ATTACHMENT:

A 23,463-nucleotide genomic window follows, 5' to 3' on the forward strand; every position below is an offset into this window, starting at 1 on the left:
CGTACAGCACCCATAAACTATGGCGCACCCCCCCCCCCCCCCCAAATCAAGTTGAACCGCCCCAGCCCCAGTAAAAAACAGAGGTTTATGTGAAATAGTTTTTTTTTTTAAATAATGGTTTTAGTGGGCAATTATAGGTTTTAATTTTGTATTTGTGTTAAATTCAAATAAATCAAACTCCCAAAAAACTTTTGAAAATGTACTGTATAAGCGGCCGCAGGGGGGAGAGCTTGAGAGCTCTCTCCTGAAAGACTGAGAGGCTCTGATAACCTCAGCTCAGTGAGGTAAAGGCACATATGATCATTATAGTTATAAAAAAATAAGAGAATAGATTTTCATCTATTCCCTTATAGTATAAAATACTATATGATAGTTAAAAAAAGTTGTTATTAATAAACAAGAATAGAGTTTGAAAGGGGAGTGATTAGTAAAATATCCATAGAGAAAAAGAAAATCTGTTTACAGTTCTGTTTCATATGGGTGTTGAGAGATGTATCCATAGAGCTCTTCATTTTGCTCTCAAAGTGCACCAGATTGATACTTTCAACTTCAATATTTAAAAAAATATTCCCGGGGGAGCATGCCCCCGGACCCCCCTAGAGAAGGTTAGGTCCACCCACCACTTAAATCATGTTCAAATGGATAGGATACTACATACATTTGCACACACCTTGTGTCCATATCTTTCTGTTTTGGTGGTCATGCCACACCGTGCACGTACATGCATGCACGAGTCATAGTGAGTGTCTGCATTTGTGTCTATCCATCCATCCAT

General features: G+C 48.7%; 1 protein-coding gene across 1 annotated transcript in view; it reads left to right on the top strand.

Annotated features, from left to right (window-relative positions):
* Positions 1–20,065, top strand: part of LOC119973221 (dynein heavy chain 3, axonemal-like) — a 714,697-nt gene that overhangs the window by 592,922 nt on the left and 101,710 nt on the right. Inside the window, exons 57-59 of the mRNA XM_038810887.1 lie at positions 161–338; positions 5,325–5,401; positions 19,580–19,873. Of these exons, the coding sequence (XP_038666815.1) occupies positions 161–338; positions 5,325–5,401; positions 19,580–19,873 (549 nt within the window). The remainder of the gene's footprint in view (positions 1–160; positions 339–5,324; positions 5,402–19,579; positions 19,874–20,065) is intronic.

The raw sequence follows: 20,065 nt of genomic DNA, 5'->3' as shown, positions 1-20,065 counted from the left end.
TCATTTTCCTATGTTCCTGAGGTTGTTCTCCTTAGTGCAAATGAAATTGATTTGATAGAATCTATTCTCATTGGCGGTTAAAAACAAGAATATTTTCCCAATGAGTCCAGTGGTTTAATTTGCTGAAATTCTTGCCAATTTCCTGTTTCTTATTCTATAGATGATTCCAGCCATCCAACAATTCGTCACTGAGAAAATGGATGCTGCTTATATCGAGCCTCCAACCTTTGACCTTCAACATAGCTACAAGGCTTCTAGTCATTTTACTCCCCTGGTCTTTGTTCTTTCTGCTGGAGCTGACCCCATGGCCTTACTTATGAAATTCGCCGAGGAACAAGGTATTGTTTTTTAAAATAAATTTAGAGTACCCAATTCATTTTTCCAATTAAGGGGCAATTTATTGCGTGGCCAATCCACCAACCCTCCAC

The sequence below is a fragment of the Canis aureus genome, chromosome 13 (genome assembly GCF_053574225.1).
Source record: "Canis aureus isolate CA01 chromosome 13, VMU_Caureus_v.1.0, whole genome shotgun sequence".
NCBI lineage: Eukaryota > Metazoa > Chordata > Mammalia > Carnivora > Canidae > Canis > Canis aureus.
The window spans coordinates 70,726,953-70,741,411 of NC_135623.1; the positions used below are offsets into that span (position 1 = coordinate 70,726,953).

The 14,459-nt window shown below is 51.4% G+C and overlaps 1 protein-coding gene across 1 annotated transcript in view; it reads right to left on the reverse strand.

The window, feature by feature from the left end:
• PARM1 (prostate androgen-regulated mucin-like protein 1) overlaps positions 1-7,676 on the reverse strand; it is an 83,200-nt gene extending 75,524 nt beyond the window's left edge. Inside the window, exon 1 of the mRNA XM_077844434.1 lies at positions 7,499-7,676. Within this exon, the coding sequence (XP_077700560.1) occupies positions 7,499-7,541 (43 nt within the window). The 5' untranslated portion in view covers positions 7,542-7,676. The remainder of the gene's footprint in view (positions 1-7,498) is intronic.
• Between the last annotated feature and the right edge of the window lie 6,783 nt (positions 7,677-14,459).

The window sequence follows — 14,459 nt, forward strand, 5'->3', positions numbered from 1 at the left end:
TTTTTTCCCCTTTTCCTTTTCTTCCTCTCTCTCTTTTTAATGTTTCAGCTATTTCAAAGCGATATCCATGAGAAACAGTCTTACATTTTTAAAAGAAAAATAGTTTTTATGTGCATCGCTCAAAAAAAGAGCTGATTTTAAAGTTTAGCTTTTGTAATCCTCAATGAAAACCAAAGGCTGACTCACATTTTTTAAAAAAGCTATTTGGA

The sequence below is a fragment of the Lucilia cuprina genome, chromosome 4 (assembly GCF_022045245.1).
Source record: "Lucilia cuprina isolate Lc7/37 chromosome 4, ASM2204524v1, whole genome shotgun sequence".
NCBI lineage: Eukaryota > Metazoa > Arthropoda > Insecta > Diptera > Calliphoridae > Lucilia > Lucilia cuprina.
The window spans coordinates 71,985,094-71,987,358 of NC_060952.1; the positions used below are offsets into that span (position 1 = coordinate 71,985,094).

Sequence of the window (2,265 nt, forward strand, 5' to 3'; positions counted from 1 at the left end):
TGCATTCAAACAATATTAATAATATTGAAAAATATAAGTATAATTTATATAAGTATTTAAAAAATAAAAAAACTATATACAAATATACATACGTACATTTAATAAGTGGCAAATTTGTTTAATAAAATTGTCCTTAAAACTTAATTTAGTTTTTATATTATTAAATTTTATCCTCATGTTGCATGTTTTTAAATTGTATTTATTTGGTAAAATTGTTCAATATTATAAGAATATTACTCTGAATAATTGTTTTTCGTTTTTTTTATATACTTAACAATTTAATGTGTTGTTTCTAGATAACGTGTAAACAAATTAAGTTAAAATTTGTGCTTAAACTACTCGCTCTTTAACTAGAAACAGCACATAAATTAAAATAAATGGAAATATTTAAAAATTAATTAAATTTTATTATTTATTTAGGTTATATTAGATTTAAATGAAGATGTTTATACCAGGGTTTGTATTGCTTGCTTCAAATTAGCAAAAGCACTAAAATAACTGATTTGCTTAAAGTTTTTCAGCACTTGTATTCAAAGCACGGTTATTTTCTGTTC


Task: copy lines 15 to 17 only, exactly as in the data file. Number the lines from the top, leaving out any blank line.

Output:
• Between the last annotated feature and the right edge of the window lie 6,783 nt (positions 7,677-14,459).

The window sequence follows — 14,459 nt, forward strand, 5'->3', positions numbered from 1 at the left end:
TTTTTTCCCCTTTTCCTTTTCTTCCTCTCTCTCTTTTTAATGTTTCAGCTATTTCAAAGCGATATCCATGAGAAACAGTCTTACATTTTTAAAAGAAAAATAGTTTTTATGTGCATCGCTCAAAAAAAGAGCTGATTTTAAAGTTTAGCTTTTGTAATCCTCAATGAAAACCAAAGGCTGACTCACATTTTTTAAAAAAGCTATTTGGA